Perdix Perdix The English Grey Partridge

In 1958, when I was a young boy of eight, I lived in the officers’ quarters where my father was stationed at the Central Ammunition Depot, (CAD) at Bramley, in Hampshire where he also ran the shoot.  We were conveniently sandwiched between the Duke of Wellington’s Estate at Stratfield Saye and The Vyne, now a National Trust property, and of course we benefitted from the numbers of birds they put down!

However, they only put down pheasants, because there were still at that time plenty of wild English partridges to shoot, although they declined dramatically in subsequent years, mainly as a result of pesticides, and modern farming  practices.

I was fascinated by all aspects of the shoot, and spent every spare minute with the two gamekeepers, helping them with all their tasks, and I learned a lot about what goes on behind the scenes on a shoot, including the introduction, by my father, of the first incubators, which enabled us to rear much larger numbers of our own pheasants.

Having shot from an early age, in recent years, I have become increasingly enamoured with the concept of sustainable shooting, encouraged,  in particular by the various ‘wild partridge’ projects, which are taking place up and down the country.

I therefore decided to write this article for the many keen shots who share my enthusiasm for the concept of ‘sustainable shooting’, using the success of these Partridge Projects as an example of what can be achieved with the intelligent management of habitat, and constant vermin control, which is what these partridge projects are all about.

To understand the achievement of designing and implementing a successful partridge project, we first need to know more about the species.

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About a year ago The Vintage Magazine launched a new service for its readers called ‘The Book of the Shoot’, to offer shoot owners and hosts beautifully illustrated, and professionally produced books of shoots, as a present for their guests to serve as a memento of  a special day’s shooting.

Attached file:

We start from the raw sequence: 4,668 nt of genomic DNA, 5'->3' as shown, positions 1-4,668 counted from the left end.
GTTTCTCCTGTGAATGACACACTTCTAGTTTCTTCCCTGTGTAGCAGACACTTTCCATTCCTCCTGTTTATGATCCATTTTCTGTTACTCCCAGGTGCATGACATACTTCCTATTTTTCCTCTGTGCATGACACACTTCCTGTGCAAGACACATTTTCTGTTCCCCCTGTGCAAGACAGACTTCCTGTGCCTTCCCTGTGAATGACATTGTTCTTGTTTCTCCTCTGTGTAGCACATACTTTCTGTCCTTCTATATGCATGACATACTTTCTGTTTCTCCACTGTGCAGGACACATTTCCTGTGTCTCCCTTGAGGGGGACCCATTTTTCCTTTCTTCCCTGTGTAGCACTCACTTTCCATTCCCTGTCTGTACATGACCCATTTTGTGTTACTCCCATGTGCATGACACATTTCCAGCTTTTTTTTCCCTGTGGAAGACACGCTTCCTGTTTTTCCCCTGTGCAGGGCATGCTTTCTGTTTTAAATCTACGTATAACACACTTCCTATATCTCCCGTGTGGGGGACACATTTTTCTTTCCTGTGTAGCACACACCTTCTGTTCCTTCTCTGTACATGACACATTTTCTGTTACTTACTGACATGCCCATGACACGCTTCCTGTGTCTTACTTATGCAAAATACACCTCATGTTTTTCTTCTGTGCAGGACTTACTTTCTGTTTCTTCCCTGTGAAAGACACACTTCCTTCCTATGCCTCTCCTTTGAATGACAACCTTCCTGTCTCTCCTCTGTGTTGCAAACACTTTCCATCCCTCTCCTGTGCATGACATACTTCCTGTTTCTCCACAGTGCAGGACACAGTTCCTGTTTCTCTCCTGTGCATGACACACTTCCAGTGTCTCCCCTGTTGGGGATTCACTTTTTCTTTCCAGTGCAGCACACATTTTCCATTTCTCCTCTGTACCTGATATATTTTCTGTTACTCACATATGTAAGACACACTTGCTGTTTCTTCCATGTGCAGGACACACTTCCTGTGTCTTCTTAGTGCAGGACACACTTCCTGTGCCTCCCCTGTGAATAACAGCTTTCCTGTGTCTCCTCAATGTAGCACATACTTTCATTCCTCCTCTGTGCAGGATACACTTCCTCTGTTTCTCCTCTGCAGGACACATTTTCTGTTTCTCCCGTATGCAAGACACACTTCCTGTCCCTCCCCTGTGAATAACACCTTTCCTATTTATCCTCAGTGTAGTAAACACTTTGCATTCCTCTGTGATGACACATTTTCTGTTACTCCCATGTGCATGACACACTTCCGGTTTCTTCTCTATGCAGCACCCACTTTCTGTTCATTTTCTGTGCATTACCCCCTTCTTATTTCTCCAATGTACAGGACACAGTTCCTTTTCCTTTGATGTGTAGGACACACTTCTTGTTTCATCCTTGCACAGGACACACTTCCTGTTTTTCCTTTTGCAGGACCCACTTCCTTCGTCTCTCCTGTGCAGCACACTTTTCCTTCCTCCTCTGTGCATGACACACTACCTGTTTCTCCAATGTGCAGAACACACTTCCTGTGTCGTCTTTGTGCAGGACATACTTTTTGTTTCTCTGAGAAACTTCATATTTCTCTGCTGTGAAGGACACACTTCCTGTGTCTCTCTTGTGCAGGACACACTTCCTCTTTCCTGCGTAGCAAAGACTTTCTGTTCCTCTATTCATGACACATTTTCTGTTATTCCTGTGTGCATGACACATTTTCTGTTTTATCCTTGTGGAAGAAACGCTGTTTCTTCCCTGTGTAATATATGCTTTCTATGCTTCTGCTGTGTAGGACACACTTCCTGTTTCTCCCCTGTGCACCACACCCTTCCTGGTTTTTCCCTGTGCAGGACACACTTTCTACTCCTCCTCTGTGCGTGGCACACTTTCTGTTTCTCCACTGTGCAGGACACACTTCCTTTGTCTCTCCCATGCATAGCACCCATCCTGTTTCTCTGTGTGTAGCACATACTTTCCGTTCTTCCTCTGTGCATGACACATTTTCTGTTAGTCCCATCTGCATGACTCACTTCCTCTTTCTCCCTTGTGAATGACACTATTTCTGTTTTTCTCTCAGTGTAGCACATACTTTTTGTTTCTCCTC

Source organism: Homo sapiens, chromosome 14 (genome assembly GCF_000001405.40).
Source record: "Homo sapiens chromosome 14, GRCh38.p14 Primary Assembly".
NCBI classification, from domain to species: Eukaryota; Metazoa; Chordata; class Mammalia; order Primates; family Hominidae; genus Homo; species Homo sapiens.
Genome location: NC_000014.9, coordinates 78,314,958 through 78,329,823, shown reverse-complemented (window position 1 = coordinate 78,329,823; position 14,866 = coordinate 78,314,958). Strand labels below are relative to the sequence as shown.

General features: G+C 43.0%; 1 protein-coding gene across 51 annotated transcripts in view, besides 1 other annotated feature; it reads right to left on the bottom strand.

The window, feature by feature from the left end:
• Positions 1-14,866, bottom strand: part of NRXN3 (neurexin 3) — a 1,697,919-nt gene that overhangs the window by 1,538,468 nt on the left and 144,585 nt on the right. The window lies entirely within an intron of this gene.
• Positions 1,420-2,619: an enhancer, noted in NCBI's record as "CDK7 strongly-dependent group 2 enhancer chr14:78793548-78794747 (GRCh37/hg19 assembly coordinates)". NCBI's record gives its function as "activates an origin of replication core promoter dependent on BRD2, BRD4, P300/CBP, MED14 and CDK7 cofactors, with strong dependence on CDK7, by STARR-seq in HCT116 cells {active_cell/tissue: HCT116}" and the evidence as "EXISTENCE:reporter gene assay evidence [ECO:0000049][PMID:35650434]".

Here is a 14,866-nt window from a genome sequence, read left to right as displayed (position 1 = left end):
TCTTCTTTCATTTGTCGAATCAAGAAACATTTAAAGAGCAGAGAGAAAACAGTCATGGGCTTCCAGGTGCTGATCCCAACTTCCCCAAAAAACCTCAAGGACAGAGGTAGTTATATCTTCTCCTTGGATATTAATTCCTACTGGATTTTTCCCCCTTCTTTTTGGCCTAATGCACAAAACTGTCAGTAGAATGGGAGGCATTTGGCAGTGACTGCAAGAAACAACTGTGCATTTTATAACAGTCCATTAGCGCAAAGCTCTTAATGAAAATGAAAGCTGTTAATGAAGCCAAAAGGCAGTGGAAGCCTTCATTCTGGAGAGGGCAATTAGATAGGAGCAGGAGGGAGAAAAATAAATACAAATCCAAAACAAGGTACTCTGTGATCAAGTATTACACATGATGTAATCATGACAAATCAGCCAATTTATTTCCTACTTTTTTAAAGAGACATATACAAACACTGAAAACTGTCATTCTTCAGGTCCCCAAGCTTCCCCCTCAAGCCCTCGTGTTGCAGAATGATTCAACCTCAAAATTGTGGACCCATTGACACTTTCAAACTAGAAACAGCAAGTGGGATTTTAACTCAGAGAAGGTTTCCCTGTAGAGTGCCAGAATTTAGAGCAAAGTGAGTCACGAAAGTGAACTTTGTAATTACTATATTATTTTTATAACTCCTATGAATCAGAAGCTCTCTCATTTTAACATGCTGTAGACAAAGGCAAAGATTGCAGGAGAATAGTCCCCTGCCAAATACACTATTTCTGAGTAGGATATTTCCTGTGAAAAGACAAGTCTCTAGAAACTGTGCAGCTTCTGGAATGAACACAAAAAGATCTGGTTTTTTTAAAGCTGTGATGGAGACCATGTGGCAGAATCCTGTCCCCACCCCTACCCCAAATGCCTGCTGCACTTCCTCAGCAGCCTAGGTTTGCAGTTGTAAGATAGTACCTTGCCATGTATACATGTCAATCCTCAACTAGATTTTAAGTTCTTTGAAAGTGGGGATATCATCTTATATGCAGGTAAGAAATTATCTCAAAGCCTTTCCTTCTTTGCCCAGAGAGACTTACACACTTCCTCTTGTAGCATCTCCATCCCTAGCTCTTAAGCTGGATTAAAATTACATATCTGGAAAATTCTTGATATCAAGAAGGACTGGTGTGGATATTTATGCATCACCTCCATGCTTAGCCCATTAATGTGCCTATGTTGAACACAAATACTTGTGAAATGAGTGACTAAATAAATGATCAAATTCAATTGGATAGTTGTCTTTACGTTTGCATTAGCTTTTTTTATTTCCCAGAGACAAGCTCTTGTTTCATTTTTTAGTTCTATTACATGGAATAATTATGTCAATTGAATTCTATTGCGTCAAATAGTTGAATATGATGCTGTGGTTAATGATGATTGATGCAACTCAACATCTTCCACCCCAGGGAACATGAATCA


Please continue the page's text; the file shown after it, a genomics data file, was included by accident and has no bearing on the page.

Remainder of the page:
I sent a brochure about this new venture to all my contacts in the shooting fraternity, including shoot owners, shoot managers and sporting agents, and to the people who host shoots to entertain their friends and business clients.

One of these went to Ralph Percy, the Duke of Northumberland, with a short covering note, asking if he would be kind enough to pass this on to his shooting clients and anyone he knew who might be interested, and saying that I looked forward to seeing him again sometime soon. He immediately responded, saying that he would make all his shooting tenants aware of it.  A few weeks later he suggested that we meet on the Test where he was fishing at the time, to discuss this project.  And so it was that I renewed an old friendship whilst sharing a delicious picnic on the Test on a perfect summer’s day last year.

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The Big Shots was commissioned over a dinner party in Knightsbridge in the autumn of 1976, when I met a young barrister called Jonathan Ruffer through mutual friends who had been at Cambridge with him.  We got talking over dinner, and he seemed very knowledgeable about shooting in general and the great shots of the Edwardians era in particular, so I commissioned the book over the Port, which seems appropriate given its subject matter, and the rest, as they say, is history!

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Gavin Gardner Auction 2nd Sept 2013

Long considered one of the most beautiful women of the time and also the mother of future British Prime Minister, Sir Winston Churchill, Lady Randolph Churchill (1854-1921) was the American born English wife of Lord Randolph Churchill. A scarce 28-bore side lever hammer gun by H. Holland that was made for her will be offered in Gavin Gardiner Ltd’s sale at Sotheby’s New Bond Street, London W1A 2AA on Wednesday, April 15, 2015. Estimated to fetch £25,000-30,000, the gun dates from 1874 – the year that she married and gave birth to her first son, Winston and is part of a major private collection of Royal and Noble owned Victorian Sporting Guns and rifles.